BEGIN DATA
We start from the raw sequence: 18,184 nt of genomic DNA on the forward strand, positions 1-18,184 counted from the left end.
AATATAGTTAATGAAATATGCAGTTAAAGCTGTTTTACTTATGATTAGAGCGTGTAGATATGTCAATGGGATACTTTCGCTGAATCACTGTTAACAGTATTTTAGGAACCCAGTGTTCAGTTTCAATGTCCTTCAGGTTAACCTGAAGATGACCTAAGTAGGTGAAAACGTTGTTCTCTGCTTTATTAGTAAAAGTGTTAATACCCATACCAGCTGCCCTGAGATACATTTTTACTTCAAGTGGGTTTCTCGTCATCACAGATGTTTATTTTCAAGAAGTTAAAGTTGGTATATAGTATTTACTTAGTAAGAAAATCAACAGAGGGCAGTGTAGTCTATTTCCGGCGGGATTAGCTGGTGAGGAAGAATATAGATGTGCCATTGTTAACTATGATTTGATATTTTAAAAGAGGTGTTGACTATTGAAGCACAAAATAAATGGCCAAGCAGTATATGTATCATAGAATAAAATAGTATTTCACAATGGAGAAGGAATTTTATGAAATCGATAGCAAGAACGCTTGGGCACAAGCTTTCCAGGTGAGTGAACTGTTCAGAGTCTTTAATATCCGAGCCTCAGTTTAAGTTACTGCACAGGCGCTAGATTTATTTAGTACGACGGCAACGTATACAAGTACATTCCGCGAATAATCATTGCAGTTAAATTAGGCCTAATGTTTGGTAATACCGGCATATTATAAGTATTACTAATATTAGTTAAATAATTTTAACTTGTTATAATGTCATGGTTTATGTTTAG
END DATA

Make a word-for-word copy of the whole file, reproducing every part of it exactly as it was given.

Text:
We start from the raw sequence: 18,184 nt of genomic DNA on the forward strand, positions 1-18,184 counted from the left end.
AATATAGTTAATGAAATATGCAGTTAAAGCTGTTTTACTTATGATTAGAGCGTGTAGATATGTCAATGGGATACTTTCGCTGAATCACTGTTAACAGTATTTTAGGAACCCAGTGTTCAGTTTCAATGTCCTTCAGGTTAACCTGAAGATGACCTAAGTAGGTGAAAACGTTGTTCTCTGCTTTATTAGTAAAAGTGTTAATACCCATACCAGCTGCCCTGAGATACATTTTTACTTCAAGTGGGTTTCTCGTCATCACAGATGTTTATTTTCAAGAAGTTAAAGTTGGTATATAGTATTTACTTAGTAAGAAAATCAACAGAGGGCAGTGTAGTCTATTTCCGGCGGGATTAGCTGGTGAGGAAGAATATAGATGTGCCATTGTTAACTATGATTTGATATTTTAAAAGAGGTGTTGACTATTGAAGCACAAAATAAATGGCCAAGCAGTATATGTATCATAGAATAAAATAGTATTTCACAATGGAGAAGGAATTTTATGAAATCGATAGCAAGAACGCTTGGGCACAAGCTTTCCAGGTGAGTGAACTGTTCAGAGTCTTTAATATCCGAGCCTCAGTTTAAGTTACTGCACAGGCGCTAGATTTATTTAGTACGACGGCAACGTATACAAGTACATTCCGCGAATAATCATTGCAGTTAAATTAGGCCTAATGTTTGGTAATACCGGCATATTATAAGTATTACTAATATTAGTTAAATAATTTTAACTTGTTATAATGTCATGGTTTATGTTTAG